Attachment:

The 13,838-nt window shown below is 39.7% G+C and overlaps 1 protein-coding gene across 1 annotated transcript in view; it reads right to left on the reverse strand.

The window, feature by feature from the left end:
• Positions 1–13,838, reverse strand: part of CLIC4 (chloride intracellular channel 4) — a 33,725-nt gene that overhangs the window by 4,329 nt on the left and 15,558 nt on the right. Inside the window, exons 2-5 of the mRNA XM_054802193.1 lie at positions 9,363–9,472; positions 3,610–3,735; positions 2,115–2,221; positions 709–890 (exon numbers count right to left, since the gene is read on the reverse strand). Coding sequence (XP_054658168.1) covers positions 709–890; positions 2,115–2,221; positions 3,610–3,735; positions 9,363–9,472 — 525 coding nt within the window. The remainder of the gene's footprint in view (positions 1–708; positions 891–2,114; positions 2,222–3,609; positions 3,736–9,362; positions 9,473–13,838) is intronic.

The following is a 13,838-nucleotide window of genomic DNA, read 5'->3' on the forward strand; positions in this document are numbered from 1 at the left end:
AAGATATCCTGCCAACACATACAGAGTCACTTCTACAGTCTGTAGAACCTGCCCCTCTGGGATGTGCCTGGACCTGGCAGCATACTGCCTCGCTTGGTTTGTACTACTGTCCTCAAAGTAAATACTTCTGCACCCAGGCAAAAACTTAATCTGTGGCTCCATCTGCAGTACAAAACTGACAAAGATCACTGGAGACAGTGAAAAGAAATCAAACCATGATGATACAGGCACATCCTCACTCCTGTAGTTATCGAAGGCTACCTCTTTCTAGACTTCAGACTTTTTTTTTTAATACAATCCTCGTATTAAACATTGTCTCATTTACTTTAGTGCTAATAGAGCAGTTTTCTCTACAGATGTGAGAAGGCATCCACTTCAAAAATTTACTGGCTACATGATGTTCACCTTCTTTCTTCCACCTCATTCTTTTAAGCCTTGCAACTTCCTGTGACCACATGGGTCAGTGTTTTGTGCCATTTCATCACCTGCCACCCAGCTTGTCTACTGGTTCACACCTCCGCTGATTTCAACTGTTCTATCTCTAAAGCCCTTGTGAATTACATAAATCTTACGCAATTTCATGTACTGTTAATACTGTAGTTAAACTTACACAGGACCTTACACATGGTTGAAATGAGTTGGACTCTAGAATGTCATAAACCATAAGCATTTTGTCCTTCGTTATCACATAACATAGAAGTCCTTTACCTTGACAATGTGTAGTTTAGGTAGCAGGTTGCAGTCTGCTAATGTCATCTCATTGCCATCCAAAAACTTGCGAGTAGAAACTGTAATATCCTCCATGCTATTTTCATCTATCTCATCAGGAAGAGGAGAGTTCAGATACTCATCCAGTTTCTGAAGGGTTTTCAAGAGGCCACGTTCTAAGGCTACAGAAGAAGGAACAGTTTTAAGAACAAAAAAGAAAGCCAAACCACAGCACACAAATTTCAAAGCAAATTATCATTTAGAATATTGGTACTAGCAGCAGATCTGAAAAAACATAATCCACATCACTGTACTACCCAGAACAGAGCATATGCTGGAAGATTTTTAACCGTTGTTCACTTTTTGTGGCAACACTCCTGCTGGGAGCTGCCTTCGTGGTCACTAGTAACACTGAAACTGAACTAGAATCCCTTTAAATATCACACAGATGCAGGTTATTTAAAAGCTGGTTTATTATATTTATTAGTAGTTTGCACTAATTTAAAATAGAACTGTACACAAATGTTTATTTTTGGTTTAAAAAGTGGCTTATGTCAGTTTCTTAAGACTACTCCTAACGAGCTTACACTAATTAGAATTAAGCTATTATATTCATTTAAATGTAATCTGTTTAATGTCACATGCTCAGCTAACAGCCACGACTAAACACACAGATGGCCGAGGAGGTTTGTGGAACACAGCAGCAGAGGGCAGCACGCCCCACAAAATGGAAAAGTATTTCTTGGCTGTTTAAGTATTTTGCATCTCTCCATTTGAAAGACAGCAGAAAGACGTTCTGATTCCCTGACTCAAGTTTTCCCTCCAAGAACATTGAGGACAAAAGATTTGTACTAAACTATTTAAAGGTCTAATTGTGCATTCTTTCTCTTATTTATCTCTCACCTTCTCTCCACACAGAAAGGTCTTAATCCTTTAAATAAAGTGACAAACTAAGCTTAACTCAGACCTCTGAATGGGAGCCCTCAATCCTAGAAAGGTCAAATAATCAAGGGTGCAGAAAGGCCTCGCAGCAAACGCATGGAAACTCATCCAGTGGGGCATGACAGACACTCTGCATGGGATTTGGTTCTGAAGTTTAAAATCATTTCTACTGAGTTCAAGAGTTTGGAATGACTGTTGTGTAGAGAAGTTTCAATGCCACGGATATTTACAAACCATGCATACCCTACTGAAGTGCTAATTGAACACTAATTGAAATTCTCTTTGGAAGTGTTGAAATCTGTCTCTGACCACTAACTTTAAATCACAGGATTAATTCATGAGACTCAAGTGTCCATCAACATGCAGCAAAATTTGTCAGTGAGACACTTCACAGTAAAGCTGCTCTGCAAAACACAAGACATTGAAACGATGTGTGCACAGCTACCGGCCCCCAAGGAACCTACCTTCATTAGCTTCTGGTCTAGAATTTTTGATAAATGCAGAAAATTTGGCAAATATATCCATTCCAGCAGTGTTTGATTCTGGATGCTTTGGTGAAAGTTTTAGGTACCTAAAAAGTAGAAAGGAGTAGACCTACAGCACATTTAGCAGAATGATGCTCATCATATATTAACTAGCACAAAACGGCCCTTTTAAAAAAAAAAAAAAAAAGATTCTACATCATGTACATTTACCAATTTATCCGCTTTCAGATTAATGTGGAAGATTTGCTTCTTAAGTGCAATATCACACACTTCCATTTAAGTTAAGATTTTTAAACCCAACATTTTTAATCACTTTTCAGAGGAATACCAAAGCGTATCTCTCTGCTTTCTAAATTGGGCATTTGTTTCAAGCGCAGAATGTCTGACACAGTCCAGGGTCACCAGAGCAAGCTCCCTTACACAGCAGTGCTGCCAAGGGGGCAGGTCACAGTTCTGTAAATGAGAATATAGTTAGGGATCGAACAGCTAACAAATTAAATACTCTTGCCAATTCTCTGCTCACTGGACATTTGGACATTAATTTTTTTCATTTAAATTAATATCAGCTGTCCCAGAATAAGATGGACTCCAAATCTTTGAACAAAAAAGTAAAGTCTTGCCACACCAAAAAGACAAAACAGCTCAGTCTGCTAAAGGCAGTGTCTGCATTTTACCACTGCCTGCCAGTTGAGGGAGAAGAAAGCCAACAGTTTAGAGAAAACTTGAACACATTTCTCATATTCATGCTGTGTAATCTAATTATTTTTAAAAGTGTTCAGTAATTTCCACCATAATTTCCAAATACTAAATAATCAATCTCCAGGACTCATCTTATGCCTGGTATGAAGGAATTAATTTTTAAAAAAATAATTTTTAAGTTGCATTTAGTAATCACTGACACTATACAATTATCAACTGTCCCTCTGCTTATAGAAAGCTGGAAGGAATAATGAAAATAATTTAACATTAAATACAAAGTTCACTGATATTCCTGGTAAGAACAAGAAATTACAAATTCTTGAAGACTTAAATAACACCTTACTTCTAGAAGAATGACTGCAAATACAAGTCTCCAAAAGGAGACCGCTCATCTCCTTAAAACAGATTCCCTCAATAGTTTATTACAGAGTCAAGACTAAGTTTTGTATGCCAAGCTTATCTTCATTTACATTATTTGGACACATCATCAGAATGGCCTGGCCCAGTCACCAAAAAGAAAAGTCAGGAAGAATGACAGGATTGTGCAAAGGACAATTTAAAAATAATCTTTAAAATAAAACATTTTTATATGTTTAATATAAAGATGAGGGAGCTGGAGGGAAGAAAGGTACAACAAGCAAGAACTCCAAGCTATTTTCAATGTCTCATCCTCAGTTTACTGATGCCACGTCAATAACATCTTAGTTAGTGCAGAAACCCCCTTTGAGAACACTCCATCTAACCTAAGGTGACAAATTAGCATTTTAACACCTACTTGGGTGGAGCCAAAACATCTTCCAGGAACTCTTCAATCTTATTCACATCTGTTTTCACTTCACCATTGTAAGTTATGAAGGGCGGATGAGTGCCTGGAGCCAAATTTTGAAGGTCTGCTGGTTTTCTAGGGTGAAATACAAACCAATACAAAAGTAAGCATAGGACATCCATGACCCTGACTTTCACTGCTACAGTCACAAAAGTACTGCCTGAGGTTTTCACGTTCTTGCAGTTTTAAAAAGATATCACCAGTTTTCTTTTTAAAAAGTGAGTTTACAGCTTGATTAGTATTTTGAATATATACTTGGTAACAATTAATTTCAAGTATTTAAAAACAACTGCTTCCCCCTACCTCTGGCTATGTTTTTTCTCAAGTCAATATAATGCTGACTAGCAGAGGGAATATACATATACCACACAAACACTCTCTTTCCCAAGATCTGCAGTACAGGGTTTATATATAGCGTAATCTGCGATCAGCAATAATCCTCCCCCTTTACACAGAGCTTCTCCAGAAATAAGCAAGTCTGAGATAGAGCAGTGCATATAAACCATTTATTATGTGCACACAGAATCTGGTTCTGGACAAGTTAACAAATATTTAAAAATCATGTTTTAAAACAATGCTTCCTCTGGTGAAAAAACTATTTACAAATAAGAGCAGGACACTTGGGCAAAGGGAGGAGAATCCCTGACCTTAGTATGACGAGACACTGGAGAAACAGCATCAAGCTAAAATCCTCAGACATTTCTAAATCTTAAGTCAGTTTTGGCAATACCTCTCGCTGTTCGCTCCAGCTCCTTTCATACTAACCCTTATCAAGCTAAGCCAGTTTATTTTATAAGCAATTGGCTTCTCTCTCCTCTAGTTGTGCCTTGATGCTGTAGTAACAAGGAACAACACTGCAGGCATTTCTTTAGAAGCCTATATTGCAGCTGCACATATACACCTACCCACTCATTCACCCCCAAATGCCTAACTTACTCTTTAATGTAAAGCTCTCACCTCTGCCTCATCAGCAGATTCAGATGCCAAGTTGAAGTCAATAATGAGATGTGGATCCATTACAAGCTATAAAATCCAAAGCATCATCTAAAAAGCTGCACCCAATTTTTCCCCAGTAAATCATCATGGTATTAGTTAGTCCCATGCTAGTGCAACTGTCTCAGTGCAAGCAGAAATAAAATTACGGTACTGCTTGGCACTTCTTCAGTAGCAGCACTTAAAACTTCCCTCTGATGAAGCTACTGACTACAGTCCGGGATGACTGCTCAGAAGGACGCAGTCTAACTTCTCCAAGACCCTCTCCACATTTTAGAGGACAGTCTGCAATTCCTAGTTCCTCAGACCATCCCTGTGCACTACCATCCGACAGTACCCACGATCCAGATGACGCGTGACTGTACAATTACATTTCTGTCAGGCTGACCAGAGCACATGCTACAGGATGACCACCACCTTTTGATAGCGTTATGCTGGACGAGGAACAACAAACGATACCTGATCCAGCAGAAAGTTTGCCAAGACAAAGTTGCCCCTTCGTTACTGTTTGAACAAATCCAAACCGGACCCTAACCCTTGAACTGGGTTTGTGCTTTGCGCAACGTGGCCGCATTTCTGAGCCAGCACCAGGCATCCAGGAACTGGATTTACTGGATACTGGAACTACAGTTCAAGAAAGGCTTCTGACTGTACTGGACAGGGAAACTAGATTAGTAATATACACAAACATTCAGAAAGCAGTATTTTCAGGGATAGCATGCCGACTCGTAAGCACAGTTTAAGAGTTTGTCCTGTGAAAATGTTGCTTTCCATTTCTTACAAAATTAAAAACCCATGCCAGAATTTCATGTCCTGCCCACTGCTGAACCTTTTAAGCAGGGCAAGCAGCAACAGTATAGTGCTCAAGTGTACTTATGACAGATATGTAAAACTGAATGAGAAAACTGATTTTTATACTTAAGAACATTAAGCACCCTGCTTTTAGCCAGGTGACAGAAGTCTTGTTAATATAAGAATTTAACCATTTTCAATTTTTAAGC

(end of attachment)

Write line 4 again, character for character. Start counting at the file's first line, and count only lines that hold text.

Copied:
The following is a 13,838-nucleotide window of genomic DNA, read 5'->3' on the forward strand; positions in this document are numbered from 1 at the left end: